...go next. So I appreciate the T up. Canyou tell the story of Peter O Connor scaling the flag pole on Thud Nine NenO six games? Oh I'm so happy to tell this story because for starters I didn't know about this when I startedwriting this Book Power Games, a political history of the Olympics and Icame across his story- Peter O Connor in a footnote- and I ended up trackingdown his family in Ireland and when I was over in Ireland, they had me overfor tea, cakes and tea and such and we sat in the back yard and they showed meall of peter o Connor's papers, and he was this meticulous caretaker of notesand articles about what he did. So what did Peter O Connor do? Peter O Connorwas an ardent Irishman and he participated at one thousand ninehundred and o six Olympics in Athens. That was the first Olympics where, inorder to participate, you had to participate for a country that had anational Olympic Committee. Well at that time, Ireland did not have anational Olympic Committee because it was being ruled by Westminster at thetime, so Britain was in charge and so he qualified for the Olympics. He was aproud Irishman, like I mentioned, he arrives at the Olympics and Athens andreads in a program that he is actually there to participate for the Britishand he's not happy about it, and they have the first ever kind of walk inceremony like that resembles more of the opening ceremonies of today and hewalks in with his buddy conley. He also an Irishman with these unmistakablegreen jackets to denote that they're from Ireland with these cute caps thathave sham rocks on top and they kind of lag way behind the rest of the Britishteam, like they are sending a clear political message like we want nothingto do with these Brits and we're here to participate for Ireland, butofficially on the schedule. They were there to participate for for Britain,so he does well. He meddles in an event and, as is the tradition, the flags gethoisted up the flag pole when the when the award ceremony occurs and he kindof just flips and o Connor runs over to the flag pole. He shimmys up the flagpole. He Yanks down the Union. Jack Flag, holds up an Irish Aaron GabraIreland for ever flag and is waving it overhead, while as buddies stand belowat the base of the flagpole guarding. So when the Greek police come, theycan't stop Il Connor from this act. I mean what a bold act to do, what apolitical act to do at that moment. They did it again his Bunny Conley. Hemeddled in the got a gold medal in the high jump, and this time they did sortof a similar thing with the Irish Aran Gabra flag from the from the ground,and so what a moment a athlete, activism and that's kind of what Imeant no yeah, I mean there's the threads all the way back through andand this guy is a terrific example of athletes standing up for what theybelieve in against the power structure, because that story is so fun. I want toask you to tell one other one, and especially because you brought up kindof the sex ISM that the baron instilled in the modern Olympics. Can you tellthe story of Alice Millie and how she kind of broke that sexist yeah tounderstand what they did to fight back against this sexISM? You have to first understand the sexISM that was in grain in the Olympics. I mentioned before that the baron hadno desire to have women participate in the Olympics. He was very clear aboutthat, and you know he was clear about that all the way. Until the nineteenlate N S, he was still saying that women don't have a role in the OlympicGames. I mean this as well after women had got the right to vote, for examplein the United States, so he was way behind the Times with that and womenwere not allowed in the first Olympics in o n, eight hundred and ninety six,but around twenty or so athletes who were women participated in the nineteenhundred games in Paris, not very many, of course, just around twenty or so byone thousand nine hundred and twenty. There is a little over sixty women whoare participating, and yet the games were growing. So it really only wentfrom about two point: two percent of the athletes in nine hundred to twopoint: four percent, one thousand nine hundred and twenty, so not exactly ahuge growth and that had a lot to do with the baron s and his friends whoare running the Olympics. So out of...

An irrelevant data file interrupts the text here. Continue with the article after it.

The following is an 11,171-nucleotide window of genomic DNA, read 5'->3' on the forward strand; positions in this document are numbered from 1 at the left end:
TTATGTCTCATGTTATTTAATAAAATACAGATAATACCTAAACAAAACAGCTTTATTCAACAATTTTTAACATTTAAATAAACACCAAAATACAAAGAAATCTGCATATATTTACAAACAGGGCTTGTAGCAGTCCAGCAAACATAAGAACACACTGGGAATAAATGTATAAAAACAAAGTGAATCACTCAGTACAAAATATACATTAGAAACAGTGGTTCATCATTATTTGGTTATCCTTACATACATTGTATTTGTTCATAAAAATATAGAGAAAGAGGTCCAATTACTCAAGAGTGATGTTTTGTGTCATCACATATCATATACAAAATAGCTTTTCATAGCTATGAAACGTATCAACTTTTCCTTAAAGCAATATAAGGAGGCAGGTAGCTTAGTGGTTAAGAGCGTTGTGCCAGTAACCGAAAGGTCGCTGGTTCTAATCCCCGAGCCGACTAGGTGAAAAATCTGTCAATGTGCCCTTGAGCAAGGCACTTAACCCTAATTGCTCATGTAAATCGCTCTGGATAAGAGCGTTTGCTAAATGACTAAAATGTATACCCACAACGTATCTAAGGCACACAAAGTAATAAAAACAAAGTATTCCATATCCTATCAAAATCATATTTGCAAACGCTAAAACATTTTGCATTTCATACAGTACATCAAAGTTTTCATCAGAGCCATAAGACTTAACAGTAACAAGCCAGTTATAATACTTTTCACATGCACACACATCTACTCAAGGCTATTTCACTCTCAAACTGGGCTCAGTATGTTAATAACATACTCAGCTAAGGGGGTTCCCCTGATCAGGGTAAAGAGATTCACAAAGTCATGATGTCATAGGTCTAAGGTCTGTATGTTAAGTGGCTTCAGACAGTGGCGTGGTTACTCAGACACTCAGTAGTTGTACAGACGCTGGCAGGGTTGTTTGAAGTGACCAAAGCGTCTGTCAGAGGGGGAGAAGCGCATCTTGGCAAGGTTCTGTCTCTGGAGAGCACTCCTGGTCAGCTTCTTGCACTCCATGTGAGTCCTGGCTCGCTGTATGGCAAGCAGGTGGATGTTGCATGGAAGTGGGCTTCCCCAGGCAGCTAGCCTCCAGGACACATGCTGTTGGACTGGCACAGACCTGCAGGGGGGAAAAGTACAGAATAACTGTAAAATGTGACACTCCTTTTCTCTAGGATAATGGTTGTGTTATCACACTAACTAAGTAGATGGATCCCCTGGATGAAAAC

...this exclusion was born creativity andso Alice Milia and her colleagues got together and started. This alternativeto the Olympics called the women's Olympics, where women were allowed toparticipate in all the sports, and they were tremendously successful, like tensof thousands of people showed up for these events and they held four of themevery four years. Throughout the S and N S, and like I say, lots of peopleshowed up. There was obviously an interest for women's sports andathletics and they capitalized off that. In the meantime, they were playing kindof an inside outside game. What I mean is their alternative Olympics were sortof outside the structure of the Olympic Games, demonstrating that obviouslywomen can participate in sports and do really well, but they are also workingthe corridors of power and they were pushing the International Olympic comedo to include more women. So I think it's really important to note that itwas like an inside outside kind of recipe pushing from the outside andalso working from the inside. But you know the context is really important.there. There was just so much sexist at the time I mean some of the so calledbest. Doctors of the era were warning women against riding bicycles, becauseit would dance supposedly damage their uterus and also they would get thisstrange disease called bicycle face. They literally the best doctors of thetime were saying if women women, if you ride a bike, you will get this diseasecalled bicycle face, which you know was obviously just a bunch of confected YipYap. It had nothing to do with anything medical, but you know I point that outto say this- that e Huand, nine hundred and twenty eight Olympics when, becauseof a millia and her friend's efforts to show that women are perfectly capableof carrying out high level sport, women were allowed to participate in eventsat the Amsterdam Olympic, one thousand nine hundred and twenty eight, and whenthe women crossed the finish line at the eight hundred meter dash a few ofthem collapsed to the ground, which will happen at like any. You know,major highly competitive race. I was in Rio de Janeiro watching track and fieldthere, and I was watching the Mens de Cathalan and when they crossed theeight hundred meter finish, men just collapsed to the ground. I thought, Oh,my gosh, that's what the women were bashed for one thousand, nine hundred,an twenty it, so the international lympic comity sees these womencollapsed to the ground and they say: Oh, this, fair gender just can't handlethis kind of race, and so they disallowed women from from running inthe eight hundred until one thousand nine hundred and sixty now, onethousand nine hundred and sixty right so like it just goes to show you thatthere is incredible sex ism and that you could create those alternativestructures as they did and they were tremendously successful. And you knowif it weren't for them pushing back in the S and S. I don't think you wouldhave seen women make this strong return to the Olympics in the S and s. Youknow they was really built on the shoulders of those courageous women whofigured out how to do things outside the box as a cross country skeer. I cancertainly relate to collapsing at the finish line, of course, when I think about anobserve when many listeners think about athlete protest today. We think aboutTommy Smith and John Carlos. I one thousand nine hundred and sixty eight,and I want to connect that to the recent IOC release, stating that kind ofreiterating that you know any sort of protest or demonstration on the podiumwhere the field of play is prohibited. Vic Rules and there will be punishmentsfor athletes who who demonstrate who protest on the podium on the field toplay like Tommy Smith and John Carlos in one thousand nine hundred and sixtyeight. Can you talk about kind of the repercussions of their actions forthose athletes specifically and tie that into the kind of the latest debateand the recent review of the ice did yeah when you're talking about John Carlosand Tommy Smith, putting their fists in the air in Mexico City in one thousandnine hundred and sixty eight you're talking about one of the most importantmoments and widely known moments in world history, not just Olympic history,but world history. You go all around...